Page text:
DICKSON CITY -- For the first time in 20 years, the FDA is proposing changes to nutrition labels on the packaging of food you buy at the grocery store.
The idea is to have those labels reflect the real portions that Americans are eating.
So what do all of these proposed changes in labels and portion sizes really mean?
Serving sizes like the one listed on bottles of soda are often read, but rarely followed. We decided to try to make some sense of these serving sizes to show the big changes about to take place.
Nutrition facts and information are there in black and white for your reading pleasure.
Newswatch 16 stopped at Wegmans in Dickson City and divided a pint of ice cream into its current suggested serving size: a half cup. But the Food and Drug Administration is now saying it plans to change the suggested serving size to one cup.
Shopper Vivian Julian of Carbondale admits she'd go for option number two.
"Probably the bigger one, but I'm not supposed to," Julian said.
It's part of the overall makeover the FDA is rolling out for nutrition labels.
For example, 20 ounce bottles of soda will go from two and a half servings to one, which the FDA calls more realistic.
"I would definitely just drink the whole bottle in one serving," said Mari May of Dunmore.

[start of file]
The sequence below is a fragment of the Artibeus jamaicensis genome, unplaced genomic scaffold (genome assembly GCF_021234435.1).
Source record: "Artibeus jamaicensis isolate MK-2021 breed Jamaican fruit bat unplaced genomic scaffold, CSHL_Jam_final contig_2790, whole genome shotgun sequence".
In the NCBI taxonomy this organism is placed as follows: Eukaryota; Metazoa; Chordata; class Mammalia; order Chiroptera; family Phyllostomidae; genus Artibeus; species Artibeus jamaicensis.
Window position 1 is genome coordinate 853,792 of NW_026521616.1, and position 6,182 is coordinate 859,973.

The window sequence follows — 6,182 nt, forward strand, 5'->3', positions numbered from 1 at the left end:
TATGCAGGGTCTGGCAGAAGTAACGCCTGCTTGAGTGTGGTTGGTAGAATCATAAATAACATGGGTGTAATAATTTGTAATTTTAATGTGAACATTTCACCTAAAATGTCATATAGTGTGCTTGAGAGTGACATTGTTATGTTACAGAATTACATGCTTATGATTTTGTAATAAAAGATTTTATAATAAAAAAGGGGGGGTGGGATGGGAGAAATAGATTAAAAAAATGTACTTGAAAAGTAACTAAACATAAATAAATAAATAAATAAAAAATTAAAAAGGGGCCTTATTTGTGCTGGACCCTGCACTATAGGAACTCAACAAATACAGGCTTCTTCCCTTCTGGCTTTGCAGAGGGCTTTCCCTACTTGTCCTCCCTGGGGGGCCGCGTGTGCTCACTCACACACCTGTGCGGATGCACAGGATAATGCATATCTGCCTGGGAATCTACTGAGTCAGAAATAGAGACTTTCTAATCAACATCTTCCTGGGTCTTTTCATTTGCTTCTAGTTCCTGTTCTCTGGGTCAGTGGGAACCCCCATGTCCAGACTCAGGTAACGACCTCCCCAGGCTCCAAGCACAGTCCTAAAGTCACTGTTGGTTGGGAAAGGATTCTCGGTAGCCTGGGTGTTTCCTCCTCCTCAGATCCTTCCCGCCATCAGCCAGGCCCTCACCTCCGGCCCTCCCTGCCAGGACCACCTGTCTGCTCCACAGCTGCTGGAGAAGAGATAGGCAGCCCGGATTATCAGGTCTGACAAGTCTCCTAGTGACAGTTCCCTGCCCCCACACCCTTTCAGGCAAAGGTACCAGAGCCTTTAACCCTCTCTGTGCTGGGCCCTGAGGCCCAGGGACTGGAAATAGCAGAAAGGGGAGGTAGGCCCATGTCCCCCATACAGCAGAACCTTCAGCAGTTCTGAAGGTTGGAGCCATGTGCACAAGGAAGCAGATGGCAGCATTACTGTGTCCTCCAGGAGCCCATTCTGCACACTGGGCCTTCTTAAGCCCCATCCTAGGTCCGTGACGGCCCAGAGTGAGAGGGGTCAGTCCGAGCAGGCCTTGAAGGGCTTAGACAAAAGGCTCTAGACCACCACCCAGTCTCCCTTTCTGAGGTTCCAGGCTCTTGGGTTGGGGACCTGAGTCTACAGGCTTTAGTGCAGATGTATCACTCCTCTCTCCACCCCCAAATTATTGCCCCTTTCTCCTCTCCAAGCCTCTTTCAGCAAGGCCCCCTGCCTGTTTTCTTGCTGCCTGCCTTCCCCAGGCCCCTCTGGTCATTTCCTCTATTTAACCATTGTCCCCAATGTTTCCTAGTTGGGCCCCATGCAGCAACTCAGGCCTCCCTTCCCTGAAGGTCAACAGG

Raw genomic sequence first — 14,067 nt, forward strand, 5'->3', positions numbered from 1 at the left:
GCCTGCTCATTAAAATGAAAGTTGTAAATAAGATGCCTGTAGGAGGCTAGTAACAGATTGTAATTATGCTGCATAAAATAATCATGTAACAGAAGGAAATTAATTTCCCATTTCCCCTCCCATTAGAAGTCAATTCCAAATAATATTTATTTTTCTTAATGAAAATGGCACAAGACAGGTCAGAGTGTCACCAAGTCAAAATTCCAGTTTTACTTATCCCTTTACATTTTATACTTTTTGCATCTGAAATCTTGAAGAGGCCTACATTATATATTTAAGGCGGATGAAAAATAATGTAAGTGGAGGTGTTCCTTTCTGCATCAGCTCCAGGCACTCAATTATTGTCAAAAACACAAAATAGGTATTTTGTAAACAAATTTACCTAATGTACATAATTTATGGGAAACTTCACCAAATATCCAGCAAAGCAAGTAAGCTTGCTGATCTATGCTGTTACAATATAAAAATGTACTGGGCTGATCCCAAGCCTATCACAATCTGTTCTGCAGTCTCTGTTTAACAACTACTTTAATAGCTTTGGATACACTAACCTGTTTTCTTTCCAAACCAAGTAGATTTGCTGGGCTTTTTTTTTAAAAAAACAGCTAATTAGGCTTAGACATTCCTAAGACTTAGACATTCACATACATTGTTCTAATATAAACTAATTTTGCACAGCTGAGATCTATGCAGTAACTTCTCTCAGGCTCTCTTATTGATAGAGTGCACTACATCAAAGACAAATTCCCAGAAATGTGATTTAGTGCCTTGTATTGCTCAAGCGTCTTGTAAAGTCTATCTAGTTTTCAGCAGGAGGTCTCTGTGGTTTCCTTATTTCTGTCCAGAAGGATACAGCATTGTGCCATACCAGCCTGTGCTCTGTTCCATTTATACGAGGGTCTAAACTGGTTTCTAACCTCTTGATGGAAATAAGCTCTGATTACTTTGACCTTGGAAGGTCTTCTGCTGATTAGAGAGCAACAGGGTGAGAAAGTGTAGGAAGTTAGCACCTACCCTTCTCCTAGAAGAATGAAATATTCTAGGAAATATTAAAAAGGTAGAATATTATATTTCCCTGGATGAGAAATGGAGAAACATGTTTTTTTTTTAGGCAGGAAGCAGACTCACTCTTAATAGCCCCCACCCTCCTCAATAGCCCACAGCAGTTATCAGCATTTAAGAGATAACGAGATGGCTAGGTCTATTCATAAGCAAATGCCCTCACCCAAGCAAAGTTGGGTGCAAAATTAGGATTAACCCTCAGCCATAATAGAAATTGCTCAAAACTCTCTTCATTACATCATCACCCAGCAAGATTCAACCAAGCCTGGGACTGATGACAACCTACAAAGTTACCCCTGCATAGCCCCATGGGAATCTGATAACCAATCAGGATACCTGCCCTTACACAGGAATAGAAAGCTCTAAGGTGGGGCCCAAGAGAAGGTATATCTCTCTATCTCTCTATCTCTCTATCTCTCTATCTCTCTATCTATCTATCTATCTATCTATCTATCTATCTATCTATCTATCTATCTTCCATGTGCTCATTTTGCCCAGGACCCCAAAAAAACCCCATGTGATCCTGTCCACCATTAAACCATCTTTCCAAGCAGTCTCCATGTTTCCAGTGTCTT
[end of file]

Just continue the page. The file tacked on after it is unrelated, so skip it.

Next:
May and her daughter Maggie also say they'd grab the bigger dish of ice cream and say these new labels could be helpful to people looking to eat healthier.
"I struggle all the time, and so I'm constantly looking at labels trying to make good choices and this will definitely help make things more practical," May said.
Serving sizes won't just change on cartons of ice cream and bottles of soda, the FDA plans to change serving sizes on 27 different items. Some will increase, while others will decrease but that's not something all consumers are ready to get on board with.
"I think if they're going to say a serving size should be larger, it's just going to encourage people to eat more," said Bob Valiante of Moosic.
Valiante worked in the food industry and agrees that the current food labels are confusing but says increasing serving sizes won't help him.
"If I'm taking in more calories, somewhere along the line I need to cut calories to have the right calories for my size."
But for mom Shane Power of Tunkhannock, it's another way to help her make healthier choices for her family.
"To me, I'm excited about it if it heads us in the direction of making our meals as healthy as possible for our kids."
Some other foods that will see serving size changes include yogurt, muffins, and bagels.
But these nutrition labels won't be changing right away. The FDA will give the food industry two years to comply once the new regulations are officially rolled out.